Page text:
Understanding how the immune system works has progressed with leaps and bounds since I first wrote this article some time ago. We now know that genetic birth defects in the T-cell immune system of your dog or puppy appear to account for its increased susceptibility to demodectic mange. Shar Pei's (and other wrinkly skinned breeds like bulldogs) have the highest incidence of demodectic mange. The genes that account for wrinkly skin are on chromosome 13 of dogs. They affect the compound, collagen, that gives you and your dog's skin its normal tone and elasticity. That same chromosome also contains genes that are essential to your pet's T-cell function that destroys demodectic mange mites. In dogs that are at increased risk of demodex or in cases that relapse again and again, those genes are probably defective. (ref1, ref2)
Dogs commonly come to veterinary hospitals with two forms or stages of demodectic mange.
The first are young dogs that are not yet mature. Owners or their veterinarian often notice one or two small patches of thin or missing hair on the pet’s face (also occasionally on the legs or trunk). It is rare for these little patches to be inflamed or itchy. These patches are quite distinctive – similar to the one in my illustration. Some might confuse them for ringworm. Ninety percent of these localized cases will resolve in a month or two with or without treatment. But in approximately ten percent, the mites are not eliminated and go on to colonize much of the pet’s skin. Those pets have developed generalized demodectic mange. This unfortunate situation is more likely to occur in dogs whose parents or bloodline previously experienced this same form of mange. Even if cured by your veterinarian, I never suggest those dogs be bred.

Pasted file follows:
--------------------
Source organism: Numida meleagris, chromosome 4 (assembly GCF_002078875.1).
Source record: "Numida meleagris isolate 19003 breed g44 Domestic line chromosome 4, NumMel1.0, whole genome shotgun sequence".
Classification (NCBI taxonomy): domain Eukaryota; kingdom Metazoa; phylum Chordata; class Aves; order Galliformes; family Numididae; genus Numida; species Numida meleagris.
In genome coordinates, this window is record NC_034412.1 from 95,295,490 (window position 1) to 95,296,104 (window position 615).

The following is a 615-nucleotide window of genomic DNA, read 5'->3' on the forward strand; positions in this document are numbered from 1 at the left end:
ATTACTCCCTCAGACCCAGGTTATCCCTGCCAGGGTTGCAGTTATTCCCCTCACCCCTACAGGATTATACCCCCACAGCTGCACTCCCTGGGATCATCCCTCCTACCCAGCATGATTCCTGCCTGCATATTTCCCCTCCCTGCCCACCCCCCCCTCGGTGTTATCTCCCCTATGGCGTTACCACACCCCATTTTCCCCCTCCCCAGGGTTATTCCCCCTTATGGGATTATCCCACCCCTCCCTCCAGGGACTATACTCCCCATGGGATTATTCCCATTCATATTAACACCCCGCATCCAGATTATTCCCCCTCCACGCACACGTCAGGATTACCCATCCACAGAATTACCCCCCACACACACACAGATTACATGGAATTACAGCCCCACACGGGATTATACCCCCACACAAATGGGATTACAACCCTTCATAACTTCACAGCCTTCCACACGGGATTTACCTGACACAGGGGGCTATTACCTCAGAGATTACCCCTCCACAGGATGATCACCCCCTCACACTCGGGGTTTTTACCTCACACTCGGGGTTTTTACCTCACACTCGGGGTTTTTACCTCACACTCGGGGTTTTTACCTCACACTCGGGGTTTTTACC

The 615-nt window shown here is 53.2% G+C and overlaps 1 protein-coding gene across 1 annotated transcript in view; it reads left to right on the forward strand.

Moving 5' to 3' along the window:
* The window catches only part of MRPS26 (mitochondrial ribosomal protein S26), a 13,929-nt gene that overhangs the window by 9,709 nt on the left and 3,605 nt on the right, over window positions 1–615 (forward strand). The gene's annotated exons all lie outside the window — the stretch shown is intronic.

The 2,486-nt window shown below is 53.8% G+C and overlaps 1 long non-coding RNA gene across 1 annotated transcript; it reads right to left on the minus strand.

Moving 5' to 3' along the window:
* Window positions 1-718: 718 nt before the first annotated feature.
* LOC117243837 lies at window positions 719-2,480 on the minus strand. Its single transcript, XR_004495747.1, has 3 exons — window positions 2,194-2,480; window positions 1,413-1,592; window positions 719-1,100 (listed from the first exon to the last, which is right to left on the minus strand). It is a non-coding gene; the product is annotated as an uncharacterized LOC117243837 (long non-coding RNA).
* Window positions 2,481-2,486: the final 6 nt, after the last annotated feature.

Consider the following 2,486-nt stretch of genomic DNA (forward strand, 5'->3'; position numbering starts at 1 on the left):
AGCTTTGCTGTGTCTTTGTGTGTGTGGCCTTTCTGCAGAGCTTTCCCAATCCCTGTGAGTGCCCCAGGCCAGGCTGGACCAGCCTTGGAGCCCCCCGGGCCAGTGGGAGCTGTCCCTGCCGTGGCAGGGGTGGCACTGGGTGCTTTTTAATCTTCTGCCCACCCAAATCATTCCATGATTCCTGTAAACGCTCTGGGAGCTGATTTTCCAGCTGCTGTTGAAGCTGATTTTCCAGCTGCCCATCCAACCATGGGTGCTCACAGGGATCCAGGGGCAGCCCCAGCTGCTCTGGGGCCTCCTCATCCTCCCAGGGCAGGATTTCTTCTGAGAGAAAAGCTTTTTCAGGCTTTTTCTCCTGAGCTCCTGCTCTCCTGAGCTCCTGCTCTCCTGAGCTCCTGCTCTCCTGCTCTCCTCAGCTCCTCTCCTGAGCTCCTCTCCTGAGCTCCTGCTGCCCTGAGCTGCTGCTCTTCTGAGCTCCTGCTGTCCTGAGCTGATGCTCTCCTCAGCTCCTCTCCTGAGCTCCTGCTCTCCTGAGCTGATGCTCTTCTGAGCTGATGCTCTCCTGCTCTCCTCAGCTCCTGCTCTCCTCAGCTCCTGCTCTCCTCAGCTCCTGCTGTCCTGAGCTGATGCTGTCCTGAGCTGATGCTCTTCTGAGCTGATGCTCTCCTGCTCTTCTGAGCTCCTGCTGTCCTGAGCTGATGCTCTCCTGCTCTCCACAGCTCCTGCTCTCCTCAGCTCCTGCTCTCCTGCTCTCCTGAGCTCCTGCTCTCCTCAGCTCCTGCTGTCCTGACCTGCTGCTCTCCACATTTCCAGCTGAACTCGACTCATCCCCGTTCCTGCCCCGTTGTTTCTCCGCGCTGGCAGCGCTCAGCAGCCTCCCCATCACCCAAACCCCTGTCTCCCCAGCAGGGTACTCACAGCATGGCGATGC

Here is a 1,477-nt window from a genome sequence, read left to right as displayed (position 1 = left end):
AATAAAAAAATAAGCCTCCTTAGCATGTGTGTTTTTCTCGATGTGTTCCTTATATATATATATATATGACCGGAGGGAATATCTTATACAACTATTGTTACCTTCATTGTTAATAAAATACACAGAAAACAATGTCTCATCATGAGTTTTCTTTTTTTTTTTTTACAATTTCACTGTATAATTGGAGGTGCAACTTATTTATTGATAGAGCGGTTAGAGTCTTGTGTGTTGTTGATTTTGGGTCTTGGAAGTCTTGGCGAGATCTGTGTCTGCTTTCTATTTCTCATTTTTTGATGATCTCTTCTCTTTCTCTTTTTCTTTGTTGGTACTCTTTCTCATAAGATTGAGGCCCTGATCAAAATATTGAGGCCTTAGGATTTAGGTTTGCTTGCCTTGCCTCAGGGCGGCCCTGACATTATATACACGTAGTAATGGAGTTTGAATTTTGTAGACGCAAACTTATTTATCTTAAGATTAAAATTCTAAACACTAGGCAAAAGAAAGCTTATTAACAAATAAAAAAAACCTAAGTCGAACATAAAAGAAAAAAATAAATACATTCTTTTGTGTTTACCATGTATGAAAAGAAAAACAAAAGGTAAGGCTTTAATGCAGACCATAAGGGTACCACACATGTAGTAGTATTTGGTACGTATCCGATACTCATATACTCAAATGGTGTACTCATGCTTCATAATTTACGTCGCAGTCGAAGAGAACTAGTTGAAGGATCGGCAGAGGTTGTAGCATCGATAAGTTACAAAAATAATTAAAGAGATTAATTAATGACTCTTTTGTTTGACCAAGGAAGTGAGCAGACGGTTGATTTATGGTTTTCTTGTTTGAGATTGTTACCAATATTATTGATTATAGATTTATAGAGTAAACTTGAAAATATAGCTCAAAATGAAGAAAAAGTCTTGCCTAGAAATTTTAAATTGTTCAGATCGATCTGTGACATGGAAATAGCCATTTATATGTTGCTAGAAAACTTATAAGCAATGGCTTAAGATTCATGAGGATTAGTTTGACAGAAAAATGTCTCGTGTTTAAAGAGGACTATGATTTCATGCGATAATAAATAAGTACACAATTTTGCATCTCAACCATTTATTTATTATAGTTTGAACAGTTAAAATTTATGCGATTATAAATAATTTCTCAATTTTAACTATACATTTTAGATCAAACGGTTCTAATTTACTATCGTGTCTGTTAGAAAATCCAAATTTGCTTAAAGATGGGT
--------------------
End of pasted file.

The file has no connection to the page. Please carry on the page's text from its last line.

The second group of dogs have generalized mange that involves many areas of their body. These dogs have sparse or patchy hair coats. Their skin is often overly-pigmented and thickened. These pets have a musty, unhealthy odor. Many have waxy ear infections (ceruminous otitis).
Some of the pets with generalized demodectic mange itch and scratch. When they do, it is usually due to secondary bacterial skin infections that need treatment. The superficial lymph nodes on these pets are often enlarged. They may run a low fever and appear listless, ill and depressed.
Occasionally, generalized demodectic mange will occur in an older pet that had no previous problems with the mites. Pets that develop demodectic mange later in life generally have a weakened immune system due to an underlying chronic heath problem. That can be a hormone imbalance such as an overly active adrenal gland that I mentioned earlier. But diabetes, liver or kidney failure, an immunosuppressive tumor or the use of medications that suppress your pet’s ability to keep mite numbers under control can be the underlying cause as well. (ref) Corticosteroid medications, such as prednisone, have been known to trigger Demodex in adult dogs, as has the generalized debility of heartworms.
When a dog over two years old suddenly develops demodectic mange, a series of tests will be necessary to try to locate its underlying problem.